[51] Villas-Boas A B, Riosmena-Rodríguez R, Amado-Filho G M, et al. 2009. Rhodolith-forming species of Lithophyllum (Corallinales; Rhodophyta) from Espírito Santo State, Brazil, including the description of L. depressum sp. nov. Phycologia, 48(4): 237–248. doi:  10.2216/08-35.1
    [52] Woelkerling W J. 1983. A taxonomic reassessment of Lithothamnium (Corallinaceae, Rhodophyta) based on studies of R. A. Philippi’s original collections. British Phycological Journal, 18(2): 165–197. doi:  10.1080/00071618300650211
    [53] Woelkerling W J. 1988. The Coralline Red Algae: An Analysis of the Genera and Subfamilies of Nongeniculate Corallinaceae. Oxford, New York: Oxford University Press, 1–268
    [54] Woelkerling W J. 1996. Subfamily lithophylloideae. In: Womersley H B S, ed. The Marine Benthic Flora of Southern Australia. Part IIIB. Gracilariales, Rhodymeniales, Corallinales and Bonnemaisoniales. Canberra: Australian Biological Resources Study, 214–237
    [55] Woelkerling W J, Campbell S J. 1992. An account of southern Australian species of Lithophyllum (Corallinaceae, Rhodophyta). Bulletin of the British Museum of (Natural History) Botany Series, 22(1): 1–107
    [56] Woelkerling W J, Gustavsen G, Myklebost H E, et al. 2005. The coralline red algal herbarium of Mikael Foslie: revised catalogue with analyses. Gunneria, 77: 1–625
    [57] Woelkerling W J, Irvine L M, Harvey A S. 1993. Growth-forms in non-geniculate coralline red algae (Corallinales, Rhodophyta). Australian Systematic Botany, 6(4): 277–293. doi:  10.1071/SB9930277
    [58] Xia Bangmei. 2004. Flora Algarum Marinarum Sinicarum Tomus II Rhodophyta No. IV Corallinales (in Chinese). Beijing: Science Press, 1–147
    [59] Yoon H S, Hackett J D, Bhattacharya D. 2002. A single origin of the peridinin- and fucoxanthin-containing plastids in dinoflagellates through tertiary endosymbiosis. Proceedings of the National Academy of Sciences of the United States of America, 99(18): 11724–11729. doi:  10.1073/pnas.172234799
  • 加载中
通讯作者: 陈斌, bchen63@163.com
  • 1. 

    沈阳化工大学材料科学与工程学院 沈阳 110142

  1. 本站搜索
  2. 百度学术搜索
  3. 万方数据库搜索
  4. CNKI搜索

Figures(5)  / Tables(2)

Article Metrics

Article views(44) PDF downloads(1) Cited by()

Related
Proportional views

Detail description of Lithophyllum okamurae (Lithophylloideae, Corallinales), a widely distributed crustose coralline alga in marine ecosystems

doi: 10.1007/s13131-019-1470-y
Funds:  The Strategic Priority Research Program of the Chinese Academy Sciences under contract No. XDA13020203; the Guangdong Science and Technology Project under contract No. 201707010174; the National Natural Science Foundation of China under contract No. 41806145.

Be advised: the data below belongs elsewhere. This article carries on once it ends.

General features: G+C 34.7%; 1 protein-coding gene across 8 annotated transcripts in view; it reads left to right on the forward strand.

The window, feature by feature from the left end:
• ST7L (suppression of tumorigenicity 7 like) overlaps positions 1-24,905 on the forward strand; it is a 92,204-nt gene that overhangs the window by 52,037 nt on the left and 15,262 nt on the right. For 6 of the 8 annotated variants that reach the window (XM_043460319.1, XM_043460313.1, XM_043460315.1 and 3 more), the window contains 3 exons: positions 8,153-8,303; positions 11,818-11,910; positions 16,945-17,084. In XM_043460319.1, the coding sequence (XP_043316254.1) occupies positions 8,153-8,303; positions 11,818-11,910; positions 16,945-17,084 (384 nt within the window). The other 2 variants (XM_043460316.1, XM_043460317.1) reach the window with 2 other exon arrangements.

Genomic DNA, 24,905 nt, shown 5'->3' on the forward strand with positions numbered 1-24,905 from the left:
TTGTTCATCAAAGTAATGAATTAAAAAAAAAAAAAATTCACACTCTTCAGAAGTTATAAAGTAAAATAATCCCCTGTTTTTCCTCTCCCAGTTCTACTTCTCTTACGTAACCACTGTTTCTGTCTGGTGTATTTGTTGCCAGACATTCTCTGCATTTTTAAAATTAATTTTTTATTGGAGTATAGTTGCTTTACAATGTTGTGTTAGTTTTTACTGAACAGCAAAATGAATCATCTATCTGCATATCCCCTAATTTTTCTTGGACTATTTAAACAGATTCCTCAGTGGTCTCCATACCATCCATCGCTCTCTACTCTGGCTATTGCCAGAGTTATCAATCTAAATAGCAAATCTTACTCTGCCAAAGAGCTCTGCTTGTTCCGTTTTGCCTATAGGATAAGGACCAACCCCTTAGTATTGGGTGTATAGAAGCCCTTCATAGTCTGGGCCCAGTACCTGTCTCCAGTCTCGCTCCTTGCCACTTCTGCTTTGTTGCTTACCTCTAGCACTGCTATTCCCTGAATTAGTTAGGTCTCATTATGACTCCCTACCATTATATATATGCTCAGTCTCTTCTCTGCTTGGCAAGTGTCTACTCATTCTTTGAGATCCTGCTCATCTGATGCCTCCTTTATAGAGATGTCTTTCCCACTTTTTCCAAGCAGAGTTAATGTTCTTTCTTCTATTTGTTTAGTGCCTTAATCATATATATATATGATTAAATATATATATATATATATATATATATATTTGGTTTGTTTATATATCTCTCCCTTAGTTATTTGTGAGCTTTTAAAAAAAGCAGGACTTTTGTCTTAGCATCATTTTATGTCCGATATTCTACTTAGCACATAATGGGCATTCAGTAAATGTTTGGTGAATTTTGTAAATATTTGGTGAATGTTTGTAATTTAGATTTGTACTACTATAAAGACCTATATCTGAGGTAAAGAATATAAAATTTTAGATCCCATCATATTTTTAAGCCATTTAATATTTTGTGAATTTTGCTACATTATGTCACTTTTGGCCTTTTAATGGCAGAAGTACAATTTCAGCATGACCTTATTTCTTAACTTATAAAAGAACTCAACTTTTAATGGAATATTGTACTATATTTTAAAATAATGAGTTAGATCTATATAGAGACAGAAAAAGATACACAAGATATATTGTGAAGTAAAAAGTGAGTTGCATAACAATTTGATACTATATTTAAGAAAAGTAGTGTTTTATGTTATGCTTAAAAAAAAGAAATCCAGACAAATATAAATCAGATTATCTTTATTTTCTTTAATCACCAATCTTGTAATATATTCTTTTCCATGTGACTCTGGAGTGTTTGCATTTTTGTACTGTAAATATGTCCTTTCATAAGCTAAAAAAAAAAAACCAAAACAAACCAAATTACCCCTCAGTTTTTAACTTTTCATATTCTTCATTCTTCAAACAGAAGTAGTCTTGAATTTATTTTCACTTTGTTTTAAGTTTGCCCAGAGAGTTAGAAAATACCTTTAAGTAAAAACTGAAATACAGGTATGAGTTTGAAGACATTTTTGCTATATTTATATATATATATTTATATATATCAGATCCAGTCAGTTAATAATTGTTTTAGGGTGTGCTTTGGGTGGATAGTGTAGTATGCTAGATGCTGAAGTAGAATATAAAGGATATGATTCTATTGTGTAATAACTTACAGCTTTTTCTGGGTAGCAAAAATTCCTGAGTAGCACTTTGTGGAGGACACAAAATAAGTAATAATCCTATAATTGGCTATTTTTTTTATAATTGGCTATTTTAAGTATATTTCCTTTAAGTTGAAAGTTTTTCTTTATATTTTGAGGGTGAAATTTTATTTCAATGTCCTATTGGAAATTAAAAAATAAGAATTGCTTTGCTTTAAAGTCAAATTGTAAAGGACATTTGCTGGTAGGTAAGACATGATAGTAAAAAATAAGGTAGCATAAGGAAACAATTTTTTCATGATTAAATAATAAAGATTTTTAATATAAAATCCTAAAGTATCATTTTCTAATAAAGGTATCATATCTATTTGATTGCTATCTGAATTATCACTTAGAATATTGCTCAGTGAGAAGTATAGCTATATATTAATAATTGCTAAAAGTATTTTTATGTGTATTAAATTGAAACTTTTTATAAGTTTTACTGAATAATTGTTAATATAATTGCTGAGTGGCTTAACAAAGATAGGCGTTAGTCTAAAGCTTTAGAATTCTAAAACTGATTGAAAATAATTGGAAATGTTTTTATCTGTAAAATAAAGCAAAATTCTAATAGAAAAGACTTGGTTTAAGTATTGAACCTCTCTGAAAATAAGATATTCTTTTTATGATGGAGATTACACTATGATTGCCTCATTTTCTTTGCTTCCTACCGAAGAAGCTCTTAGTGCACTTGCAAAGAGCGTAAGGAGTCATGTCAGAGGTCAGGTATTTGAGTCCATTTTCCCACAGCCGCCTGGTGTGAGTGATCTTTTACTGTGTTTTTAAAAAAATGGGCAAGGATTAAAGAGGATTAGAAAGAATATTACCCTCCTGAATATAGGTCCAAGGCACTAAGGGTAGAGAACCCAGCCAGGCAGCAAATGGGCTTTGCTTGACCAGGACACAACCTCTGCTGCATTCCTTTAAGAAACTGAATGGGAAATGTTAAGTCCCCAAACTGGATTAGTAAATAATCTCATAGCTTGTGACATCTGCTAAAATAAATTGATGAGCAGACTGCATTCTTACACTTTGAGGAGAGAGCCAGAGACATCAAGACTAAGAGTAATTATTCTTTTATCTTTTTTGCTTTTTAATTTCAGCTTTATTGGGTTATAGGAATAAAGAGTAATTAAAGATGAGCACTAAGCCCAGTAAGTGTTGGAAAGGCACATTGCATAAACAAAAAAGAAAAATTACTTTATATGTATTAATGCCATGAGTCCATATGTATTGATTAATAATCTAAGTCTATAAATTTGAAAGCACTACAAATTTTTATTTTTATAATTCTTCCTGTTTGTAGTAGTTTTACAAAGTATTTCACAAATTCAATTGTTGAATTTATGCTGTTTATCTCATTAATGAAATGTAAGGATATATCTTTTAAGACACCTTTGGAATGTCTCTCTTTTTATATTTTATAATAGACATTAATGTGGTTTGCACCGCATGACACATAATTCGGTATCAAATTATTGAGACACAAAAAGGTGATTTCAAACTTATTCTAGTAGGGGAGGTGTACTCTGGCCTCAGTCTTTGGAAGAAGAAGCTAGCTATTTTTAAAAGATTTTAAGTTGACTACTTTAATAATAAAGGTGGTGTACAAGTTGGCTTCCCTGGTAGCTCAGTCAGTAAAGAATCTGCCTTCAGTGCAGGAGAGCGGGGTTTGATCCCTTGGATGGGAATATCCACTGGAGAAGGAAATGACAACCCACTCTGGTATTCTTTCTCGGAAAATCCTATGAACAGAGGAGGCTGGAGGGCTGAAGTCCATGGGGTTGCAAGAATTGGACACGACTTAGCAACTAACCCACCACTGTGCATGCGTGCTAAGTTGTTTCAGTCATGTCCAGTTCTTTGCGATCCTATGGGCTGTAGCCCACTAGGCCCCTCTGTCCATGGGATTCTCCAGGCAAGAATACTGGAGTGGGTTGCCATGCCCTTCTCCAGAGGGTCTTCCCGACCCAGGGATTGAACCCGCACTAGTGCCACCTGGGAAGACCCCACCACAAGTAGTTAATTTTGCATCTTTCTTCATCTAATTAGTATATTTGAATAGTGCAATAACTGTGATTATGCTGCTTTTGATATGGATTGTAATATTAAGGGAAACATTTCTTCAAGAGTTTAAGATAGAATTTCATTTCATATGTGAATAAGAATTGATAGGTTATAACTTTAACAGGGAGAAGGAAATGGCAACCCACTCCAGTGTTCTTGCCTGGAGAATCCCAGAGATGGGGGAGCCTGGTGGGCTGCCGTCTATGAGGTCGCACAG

Abstract: Lithophyllum okamurae is one of the important encrusting coralline algae, which plays important roles as primary producer, carbonate sediment builder, and habitat provider in the marine ecosystems. In this study, L. okamurae was collected from tropical coast of Sanya, and firstly described based on both detailed morph-anatomical characteristics and molecular studies of typic DNA sequences. The structure of the thalli of L. okamurae was pseudoparenchymatous construction with radially organized dimerous organizations in the crustose portion. The pseudoparenchymatous construction were composed of three parts, including 1 to 3 layers of epithelia cells which had flatten to round outermost walls, one layer of square or rectangular cells of the hypothallia and multiple layers of square or elongated rectangular peripheral cells. Palisade cells were observed, and the cells of the contiguous vegetative filaments were connected by secondary pit-connections with cell fusions absent. The carposporangial conceptacles, the spermatangial conceptacles, the bisporangial conceptacles and the tetrasporangial conceptacles were observed, and all these four kinds of conceptacles were uniporate. The spermatangial conceptacles were slightly convex and buried at shallow depths in the thalli tissues, and the carposporangial conceptacles and asexual conceptacles were protruding and conical. Phylogenetic studies based on DNA barcoding markers of 18S rDNA, COI, rbcL and psbA revealed that L. okamurae clustered with the closest relation of L. atlanticum, and formed a distinct branch. Based on the comparative anatomical features and the molecular data, the detailed description of the valid species of L. okamurae was firstly given in this study to provide theoretical basis for algae resources utilization and conservation in marine ecosystems.

Qunju Hu, Fangfang Yang, Zhangliang Wei, Jiahao Mo, Chao Long, Xinpeng Tian, Lijuan Long. Detail description of Lithophyllum okamurae (Lithophylloideae, Corallinales), a widely distributed crustose coralline alga in marine ecosystems[J]. Acta Oceanologica Sinica, 2020, 39(6): 96-106. doi: 10.1007/s13131-019-1470-y